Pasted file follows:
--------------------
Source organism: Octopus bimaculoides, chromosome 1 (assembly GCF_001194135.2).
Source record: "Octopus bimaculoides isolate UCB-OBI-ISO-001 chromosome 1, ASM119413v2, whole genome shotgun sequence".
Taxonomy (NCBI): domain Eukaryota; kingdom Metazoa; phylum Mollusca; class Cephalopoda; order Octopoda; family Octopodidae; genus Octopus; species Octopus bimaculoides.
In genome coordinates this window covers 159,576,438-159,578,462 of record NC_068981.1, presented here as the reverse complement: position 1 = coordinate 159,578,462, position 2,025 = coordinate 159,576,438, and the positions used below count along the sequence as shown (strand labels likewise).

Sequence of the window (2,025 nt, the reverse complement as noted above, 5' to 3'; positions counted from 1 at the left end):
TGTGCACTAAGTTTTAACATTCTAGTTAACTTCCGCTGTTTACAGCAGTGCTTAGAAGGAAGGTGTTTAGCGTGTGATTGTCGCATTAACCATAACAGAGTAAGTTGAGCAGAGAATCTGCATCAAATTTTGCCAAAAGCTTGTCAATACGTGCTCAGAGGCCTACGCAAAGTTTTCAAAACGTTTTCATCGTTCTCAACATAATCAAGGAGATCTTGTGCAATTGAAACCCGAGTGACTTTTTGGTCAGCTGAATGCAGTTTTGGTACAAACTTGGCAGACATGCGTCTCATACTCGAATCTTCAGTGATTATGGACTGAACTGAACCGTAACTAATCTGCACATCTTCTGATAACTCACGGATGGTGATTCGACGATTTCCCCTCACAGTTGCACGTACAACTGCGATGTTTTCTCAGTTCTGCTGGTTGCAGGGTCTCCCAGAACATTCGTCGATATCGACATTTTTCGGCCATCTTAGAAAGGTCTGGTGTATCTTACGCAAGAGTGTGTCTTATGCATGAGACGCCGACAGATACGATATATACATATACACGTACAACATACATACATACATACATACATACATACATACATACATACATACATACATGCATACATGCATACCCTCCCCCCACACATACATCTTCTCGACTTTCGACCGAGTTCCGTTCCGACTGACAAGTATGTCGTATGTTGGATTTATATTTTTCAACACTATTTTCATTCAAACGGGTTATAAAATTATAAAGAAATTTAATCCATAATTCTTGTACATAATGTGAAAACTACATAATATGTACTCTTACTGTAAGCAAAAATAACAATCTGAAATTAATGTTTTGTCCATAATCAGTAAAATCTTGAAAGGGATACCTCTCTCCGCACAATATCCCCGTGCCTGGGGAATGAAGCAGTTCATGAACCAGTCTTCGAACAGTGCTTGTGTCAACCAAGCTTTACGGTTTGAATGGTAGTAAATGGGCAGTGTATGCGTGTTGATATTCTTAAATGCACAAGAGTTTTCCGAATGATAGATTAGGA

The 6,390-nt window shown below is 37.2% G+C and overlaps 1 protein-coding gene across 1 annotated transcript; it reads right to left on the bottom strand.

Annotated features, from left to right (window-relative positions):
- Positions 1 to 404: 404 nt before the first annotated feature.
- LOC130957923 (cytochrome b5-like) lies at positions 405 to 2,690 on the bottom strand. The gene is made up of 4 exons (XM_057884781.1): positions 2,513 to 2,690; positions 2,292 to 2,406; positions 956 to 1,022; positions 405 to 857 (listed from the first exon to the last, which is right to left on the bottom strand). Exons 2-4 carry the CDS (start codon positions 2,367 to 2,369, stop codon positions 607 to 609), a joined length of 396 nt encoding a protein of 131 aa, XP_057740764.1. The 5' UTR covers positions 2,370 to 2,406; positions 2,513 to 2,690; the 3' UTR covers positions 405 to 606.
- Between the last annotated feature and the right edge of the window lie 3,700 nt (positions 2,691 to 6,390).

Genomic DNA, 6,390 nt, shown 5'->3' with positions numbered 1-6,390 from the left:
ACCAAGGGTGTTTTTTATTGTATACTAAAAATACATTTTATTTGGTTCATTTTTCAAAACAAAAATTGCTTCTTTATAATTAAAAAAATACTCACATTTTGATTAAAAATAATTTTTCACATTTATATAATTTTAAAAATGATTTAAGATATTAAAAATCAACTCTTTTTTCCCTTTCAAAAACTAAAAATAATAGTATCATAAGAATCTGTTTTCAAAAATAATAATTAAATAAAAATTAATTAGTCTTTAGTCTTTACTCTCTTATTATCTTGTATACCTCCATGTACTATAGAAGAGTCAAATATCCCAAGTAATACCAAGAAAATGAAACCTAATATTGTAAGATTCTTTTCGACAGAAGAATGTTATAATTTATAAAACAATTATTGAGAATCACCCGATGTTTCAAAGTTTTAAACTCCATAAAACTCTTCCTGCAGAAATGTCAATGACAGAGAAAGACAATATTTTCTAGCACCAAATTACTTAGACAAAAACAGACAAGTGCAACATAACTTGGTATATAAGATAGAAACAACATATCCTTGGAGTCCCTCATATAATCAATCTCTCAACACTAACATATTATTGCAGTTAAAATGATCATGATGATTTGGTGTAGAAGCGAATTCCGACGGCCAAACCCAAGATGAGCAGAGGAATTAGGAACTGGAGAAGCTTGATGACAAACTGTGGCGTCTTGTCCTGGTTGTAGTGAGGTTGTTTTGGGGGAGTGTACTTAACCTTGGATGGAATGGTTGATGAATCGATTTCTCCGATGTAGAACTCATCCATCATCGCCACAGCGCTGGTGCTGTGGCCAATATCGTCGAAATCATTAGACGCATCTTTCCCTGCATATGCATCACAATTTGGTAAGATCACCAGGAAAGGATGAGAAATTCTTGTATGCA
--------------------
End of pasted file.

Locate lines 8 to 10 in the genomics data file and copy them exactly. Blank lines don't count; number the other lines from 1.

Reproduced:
Annotated features, from left to right (window-relative positions):
- Positions 1 to 404: 404 nt before the first annotated feature.
- LOC130957923 (cytochrome b5-like) lies at positions 405 to 2,690 on the bottom strand. The gene is made up of 4 exons (XM_057884781.1): positions 2,513 to 2,690; positions 2,292 to 2,406; positions 956 to 1,022; positions 405 to 857 (listed from the first exon to the last, which is right to left on the bottom strand). Exons 2-4 carry the CDS (start codon positions 2,367 to 2,369, stop codon positions 607 to 609), a joined length of 396 nt encoding a protein of 131 aa, XP_057740764.1. The 5' UTR covers positions 2,370 to 2,406; positions 2,513 to 2,690; the 3' UTR covers positions 405 to 606.